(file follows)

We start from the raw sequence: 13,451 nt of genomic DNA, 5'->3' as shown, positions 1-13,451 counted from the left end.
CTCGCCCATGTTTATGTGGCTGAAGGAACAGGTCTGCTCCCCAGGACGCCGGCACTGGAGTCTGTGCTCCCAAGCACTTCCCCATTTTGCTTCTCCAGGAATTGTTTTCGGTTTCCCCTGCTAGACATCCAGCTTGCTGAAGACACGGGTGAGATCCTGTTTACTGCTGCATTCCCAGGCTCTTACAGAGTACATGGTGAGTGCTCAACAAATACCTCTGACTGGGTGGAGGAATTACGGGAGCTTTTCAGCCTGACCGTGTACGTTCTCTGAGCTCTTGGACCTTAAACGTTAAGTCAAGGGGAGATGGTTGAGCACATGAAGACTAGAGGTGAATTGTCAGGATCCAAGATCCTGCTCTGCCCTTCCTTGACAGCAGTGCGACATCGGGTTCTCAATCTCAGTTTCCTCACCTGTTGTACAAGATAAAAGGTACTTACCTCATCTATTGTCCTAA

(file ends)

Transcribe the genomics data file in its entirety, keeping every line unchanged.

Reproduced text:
We start from the raw sequence: 13,451 nt of genomic DNA, 5'->3' as shown, positions 1-13,451 counted from the left end.
CTCGCCCATGTTTATGTGGCTGAAGGAACAGGTCTGCTCCCCAGGACGCCGGCACTGGAGTCTGTGCTCCCAAGCACTTCCCCATTTTGCTTCTCCAGGAATTGTTTTCGGTTTCCCCTGCTAGACATCCAGCTTGCTGAAGACACGGGTGAGATCCTGTTTACTGCTGCATTCCCAGGCTCTTACAGAGTACATGGTGAGTGCTCAACAAATACCTCTGACTGGGTGGAGGAATTACGGGAGCTTTTCAGCCTGACCGTGTACGTTCTCTGAGCTCTTGGACCTTAAACGTTAAGTCAAGGGGAGATGGTTGAGCACATGAAGACTAGAGGTGAATTGTCAGGATCCAAGATCCTGCTCTGCCCTTCCTTGACAGCAGTGCGACATCGGGTTCTCAATCTCAGTTTCCTCACCTGTTGTACAAGATAAAAGGTACTTACCTCATCTATTGTCCTAA